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Chen joins exclusive club in winning short program

U.S. champion holds lead over Japan's Uno; Virtue, Moir win dance gold
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Nathan Chen made his first skate at a senior ISU championship a memorable one, landing two clean quads (one in combination) during his 'Le Corsaire' short program. The U.S. champion racked up 103.12 points -- joining Japan's Yuzuru Hanyu and Spain's Javier Fernández as the only men to break the 100-point barrier in the short program in international competition (Shoma Uno became the fourth later in the event) -- en route to topping the field. -Getty Images

You know it's a crazy night when the different variations of quads -- minus the axel -- were planned and landed at least once, just like you know a field is extremely competitive when none of the medalists from the previous year's event reach the top three.

That was the case in the men's short program at the 2017 Four Continents Figure Skating Championships in Gangneung, South Korea, where a talented field of skaters enjoyed varying levels of success, even if some of the top names are a bit out of position in the current standings.

In such a fierce quad battle, where any mistake could prove costly, it was Nathan Chen who landed the two most difficult quads -- quad lutz and quad flip -- to take the top position.

Performing to the music of Le Corsaire, the reigning U.S. champion cleanly executed every element in his difficult program -- which also included a triple axel -- while receiving Level 4 for all his spins and his footwork. Chen's performance was also recognized by the judges, who awarded him 43.54 points on the second mark, the highest he's received on the international stage. As a result, he scored 103.12 points in the segment, blitzing past his previous personal best by more than 10 points.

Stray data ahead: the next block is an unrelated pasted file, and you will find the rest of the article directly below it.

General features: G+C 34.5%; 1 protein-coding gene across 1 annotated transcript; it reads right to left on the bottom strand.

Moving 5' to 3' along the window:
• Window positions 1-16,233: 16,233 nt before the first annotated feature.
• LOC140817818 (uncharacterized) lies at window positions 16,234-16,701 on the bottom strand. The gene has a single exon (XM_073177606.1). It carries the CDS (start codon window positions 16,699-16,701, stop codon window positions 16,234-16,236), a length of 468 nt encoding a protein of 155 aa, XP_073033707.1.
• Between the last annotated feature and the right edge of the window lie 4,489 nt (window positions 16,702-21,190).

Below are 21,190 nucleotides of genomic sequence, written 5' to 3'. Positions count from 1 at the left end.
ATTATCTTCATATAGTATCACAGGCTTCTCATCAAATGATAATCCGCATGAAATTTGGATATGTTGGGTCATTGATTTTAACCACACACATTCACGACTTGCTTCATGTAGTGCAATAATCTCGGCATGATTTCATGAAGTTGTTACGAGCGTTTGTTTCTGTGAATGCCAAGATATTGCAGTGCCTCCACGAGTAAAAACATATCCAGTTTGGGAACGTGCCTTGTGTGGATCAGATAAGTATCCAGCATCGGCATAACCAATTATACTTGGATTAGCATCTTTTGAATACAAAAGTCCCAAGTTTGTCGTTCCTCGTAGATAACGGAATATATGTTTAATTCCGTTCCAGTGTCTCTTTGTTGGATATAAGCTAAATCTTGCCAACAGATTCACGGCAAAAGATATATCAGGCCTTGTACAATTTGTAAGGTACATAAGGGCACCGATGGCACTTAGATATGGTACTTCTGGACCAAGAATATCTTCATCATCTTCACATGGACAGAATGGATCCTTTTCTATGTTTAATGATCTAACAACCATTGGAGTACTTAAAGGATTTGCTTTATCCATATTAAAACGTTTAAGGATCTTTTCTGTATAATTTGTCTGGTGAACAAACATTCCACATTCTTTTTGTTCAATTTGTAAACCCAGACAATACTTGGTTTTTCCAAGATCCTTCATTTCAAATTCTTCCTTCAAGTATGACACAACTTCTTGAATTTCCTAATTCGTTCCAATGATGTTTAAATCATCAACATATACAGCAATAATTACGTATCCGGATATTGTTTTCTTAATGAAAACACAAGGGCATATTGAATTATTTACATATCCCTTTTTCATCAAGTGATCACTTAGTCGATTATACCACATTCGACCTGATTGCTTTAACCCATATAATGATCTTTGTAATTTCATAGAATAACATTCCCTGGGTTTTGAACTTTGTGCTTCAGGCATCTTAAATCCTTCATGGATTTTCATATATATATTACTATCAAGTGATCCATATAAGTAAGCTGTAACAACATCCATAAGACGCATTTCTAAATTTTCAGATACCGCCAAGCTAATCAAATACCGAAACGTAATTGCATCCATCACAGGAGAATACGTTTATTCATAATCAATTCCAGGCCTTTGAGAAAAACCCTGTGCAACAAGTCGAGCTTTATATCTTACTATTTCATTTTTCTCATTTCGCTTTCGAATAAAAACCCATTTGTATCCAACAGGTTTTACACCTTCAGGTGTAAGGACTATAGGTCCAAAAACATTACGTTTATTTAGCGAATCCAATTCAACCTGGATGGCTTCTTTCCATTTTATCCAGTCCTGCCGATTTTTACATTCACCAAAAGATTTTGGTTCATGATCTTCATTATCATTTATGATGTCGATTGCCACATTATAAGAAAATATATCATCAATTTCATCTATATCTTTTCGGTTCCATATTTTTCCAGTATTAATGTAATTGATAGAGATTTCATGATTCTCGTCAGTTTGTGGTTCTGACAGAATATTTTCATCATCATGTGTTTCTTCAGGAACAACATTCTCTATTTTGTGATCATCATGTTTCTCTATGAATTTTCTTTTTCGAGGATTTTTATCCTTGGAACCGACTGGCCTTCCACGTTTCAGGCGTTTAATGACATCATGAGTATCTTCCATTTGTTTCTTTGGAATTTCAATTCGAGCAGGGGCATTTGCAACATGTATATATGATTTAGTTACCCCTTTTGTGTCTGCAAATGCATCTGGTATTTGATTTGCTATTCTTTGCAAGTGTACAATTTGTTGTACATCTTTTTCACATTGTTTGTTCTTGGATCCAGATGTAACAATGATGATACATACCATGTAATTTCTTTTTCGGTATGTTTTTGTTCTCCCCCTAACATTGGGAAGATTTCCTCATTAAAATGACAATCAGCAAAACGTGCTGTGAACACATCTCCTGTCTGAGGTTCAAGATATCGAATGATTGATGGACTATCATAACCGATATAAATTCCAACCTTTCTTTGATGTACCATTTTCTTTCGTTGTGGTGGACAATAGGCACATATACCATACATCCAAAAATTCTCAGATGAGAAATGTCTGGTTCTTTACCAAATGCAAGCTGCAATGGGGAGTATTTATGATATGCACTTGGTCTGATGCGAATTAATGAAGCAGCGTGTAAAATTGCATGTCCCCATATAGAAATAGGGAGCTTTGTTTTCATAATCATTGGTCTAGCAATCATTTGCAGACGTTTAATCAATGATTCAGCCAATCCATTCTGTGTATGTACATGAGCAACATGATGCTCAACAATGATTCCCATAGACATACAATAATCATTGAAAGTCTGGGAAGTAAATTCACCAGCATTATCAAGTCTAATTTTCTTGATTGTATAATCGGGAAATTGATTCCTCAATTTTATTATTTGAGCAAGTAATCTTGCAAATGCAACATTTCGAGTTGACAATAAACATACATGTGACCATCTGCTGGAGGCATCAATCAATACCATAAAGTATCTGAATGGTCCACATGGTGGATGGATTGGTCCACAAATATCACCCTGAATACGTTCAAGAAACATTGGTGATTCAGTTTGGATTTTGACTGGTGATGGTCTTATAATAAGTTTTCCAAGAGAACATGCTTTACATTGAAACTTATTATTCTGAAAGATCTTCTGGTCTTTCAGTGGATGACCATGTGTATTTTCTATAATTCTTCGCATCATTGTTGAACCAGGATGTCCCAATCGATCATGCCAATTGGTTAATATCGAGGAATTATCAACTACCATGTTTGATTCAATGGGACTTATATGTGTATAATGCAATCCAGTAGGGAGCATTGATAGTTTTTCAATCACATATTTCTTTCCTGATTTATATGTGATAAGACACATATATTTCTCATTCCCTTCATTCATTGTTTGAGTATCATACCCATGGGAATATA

"I'm really happy with the way things went tonight," said Chen, who became just the third skater to crack the 100-point plateau in the short program in international competition. "I got a similar score at nationals not long ago, and it's reaffirming to be able to come out with that score at an international event."

When asked what he had done to further improve after the Grand Prix Final and prepare for the Four Continents Championships, Chen noted that attention to detail and technique were crucial.

"The Final was a huge step for me in a positive direction," he said. "It was really my first senior event, so it was definitely an experience to learn how to deal with the type of nerves that come with competition like that. Four weeks out from that I had nationals. I spent some time in Michigan working on choreography and I spend the rest of the time in California working with Rafael [Arutunian] on technique. Then I had nationals, which were really successful for me. I put out two clean programs, which is something I was striving for all season. I think that really put me in a good state to come to Four Continents."